Two squatting figures decorate the finials; one is elderly, bearded, and scarified, while the other is fresh-faced and young. At the lower left rung, two men carry a slit drum; between the caryatid figures supporting the chair’s front legs appear three men; the central splat has incised diagonal patterns called fuliko. At the center, what is possibly a pointy-nosed European’s face replaces the more habitual chikungu masker.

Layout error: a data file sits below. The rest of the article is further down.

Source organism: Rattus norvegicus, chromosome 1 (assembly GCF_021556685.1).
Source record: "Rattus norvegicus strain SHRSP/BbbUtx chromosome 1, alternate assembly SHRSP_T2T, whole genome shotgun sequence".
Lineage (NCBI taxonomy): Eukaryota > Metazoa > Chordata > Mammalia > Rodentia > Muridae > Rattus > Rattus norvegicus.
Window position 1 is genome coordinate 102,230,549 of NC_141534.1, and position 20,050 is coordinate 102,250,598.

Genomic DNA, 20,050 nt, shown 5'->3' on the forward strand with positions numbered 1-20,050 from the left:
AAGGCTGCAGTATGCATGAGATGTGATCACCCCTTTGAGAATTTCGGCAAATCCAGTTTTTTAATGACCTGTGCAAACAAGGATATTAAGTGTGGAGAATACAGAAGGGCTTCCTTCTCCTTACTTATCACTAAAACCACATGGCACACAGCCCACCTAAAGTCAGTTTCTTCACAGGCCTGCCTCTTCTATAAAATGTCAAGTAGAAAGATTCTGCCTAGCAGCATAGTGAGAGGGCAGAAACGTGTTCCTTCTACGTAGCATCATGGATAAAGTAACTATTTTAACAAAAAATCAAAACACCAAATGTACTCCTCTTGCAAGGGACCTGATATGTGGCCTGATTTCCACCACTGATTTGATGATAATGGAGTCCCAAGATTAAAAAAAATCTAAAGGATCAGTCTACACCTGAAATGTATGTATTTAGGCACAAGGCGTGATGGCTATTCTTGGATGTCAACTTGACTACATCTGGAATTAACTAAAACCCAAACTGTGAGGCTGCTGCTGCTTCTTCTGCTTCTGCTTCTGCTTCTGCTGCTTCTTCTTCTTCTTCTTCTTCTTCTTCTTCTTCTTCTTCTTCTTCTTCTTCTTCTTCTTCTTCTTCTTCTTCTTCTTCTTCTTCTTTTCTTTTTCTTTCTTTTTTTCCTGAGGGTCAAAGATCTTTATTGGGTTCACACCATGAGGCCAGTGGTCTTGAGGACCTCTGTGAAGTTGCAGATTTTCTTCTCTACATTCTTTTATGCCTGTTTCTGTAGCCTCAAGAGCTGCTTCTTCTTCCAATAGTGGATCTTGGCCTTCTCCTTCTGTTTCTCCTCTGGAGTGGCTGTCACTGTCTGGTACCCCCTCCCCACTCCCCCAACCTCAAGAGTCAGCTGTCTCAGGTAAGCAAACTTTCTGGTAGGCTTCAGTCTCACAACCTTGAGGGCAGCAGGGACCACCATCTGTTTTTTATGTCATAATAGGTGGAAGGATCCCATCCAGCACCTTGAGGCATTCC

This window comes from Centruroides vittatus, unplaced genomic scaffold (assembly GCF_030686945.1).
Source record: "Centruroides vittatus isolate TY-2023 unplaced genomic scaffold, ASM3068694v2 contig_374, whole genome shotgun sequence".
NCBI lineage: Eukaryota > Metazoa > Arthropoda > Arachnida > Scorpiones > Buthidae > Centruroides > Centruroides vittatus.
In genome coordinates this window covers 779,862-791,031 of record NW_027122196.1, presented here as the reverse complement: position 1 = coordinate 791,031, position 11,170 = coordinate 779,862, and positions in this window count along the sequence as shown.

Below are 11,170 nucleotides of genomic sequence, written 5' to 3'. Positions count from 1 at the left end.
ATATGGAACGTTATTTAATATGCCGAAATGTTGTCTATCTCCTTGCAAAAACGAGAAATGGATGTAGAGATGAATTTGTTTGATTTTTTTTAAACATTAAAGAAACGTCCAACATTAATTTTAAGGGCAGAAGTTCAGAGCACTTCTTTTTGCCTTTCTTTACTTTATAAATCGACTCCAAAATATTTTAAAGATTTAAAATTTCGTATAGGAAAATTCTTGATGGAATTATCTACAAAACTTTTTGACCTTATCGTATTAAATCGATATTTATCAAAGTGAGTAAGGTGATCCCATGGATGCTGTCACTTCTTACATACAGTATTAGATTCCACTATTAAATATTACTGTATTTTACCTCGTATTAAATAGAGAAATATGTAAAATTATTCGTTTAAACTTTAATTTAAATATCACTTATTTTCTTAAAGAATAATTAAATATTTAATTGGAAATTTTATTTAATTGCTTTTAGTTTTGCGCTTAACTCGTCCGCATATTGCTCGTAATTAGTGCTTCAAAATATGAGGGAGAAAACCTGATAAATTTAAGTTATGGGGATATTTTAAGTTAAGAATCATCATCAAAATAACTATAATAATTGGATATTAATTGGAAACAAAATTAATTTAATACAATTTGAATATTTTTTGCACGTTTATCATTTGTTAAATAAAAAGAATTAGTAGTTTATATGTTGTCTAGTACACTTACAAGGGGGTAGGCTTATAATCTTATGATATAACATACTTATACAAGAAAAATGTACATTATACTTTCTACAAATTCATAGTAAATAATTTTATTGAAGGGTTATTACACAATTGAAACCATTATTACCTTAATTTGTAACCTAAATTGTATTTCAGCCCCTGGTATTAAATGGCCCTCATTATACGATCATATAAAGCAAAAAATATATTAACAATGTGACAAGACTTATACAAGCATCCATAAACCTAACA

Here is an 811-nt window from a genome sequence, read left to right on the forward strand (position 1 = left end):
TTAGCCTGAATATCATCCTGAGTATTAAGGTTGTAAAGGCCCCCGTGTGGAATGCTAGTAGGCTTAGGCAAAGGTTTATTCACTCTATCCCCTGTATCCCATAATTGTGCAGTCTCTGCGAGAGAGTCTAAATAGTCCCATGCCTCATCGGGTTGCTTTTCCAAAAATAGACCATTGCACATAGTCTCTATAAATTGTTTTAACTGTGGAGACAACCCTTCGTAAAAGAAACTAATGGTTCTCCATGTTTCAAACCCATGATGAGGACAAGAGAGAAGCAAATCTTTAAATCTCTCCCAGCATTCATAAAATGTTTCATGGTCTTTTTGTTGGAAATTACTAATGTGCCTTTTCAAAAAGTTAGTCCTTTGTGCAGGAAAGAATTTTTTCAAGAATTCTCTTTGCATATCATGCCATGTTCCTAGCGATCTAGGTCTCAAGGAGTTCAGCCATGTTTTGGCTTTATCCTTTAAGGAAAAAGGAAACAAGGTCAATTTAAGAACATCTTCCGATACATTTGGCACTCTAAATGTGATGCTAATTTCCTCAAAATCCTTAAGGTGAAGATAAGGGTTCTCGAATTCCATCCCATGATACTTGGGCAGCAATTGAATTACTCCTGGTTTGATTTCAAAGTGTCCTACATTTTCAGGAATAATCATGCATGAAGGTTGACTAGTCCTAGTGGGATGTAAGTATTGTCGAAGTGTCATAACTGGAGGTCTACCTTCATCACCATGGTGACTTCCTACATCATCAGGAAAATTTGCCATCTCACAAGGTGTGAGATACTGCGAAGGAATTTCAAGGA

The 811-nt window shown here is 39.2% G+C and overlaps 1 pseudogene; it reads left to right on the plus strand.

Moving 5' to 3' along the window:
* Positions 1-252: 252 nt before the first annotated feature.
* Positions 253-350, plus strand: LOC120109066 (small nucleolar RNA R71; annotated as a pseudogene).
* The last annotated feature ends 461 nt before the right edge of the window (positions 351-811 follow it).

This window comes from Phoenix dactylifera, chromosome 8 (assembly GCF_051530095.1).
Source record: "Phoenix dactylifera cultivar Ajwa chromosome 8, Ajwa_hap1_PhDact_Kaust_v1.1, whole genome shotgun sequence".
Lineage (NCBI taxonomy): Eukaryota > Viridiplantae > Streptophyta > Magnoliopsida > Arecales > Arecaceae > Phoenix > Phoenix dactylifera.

Artist Unknown, African, Chokwe Peoples Angola
Inspired by late 17th century Portuguese prototypes called cadeira de sola, this chair exemplifies the cross-cultural hybridization readily found in African art. Above all, chairs like this represent the authority and supreme spiritual power of its owners: chiefs, elders, diviners, or circumcision specialists. When presiding over local disputes, dignitaries leaned on citwamo ca mungu while sitting on animal hides.
Gift of Robert B. Jacobs
Wednesday, March 21, 2018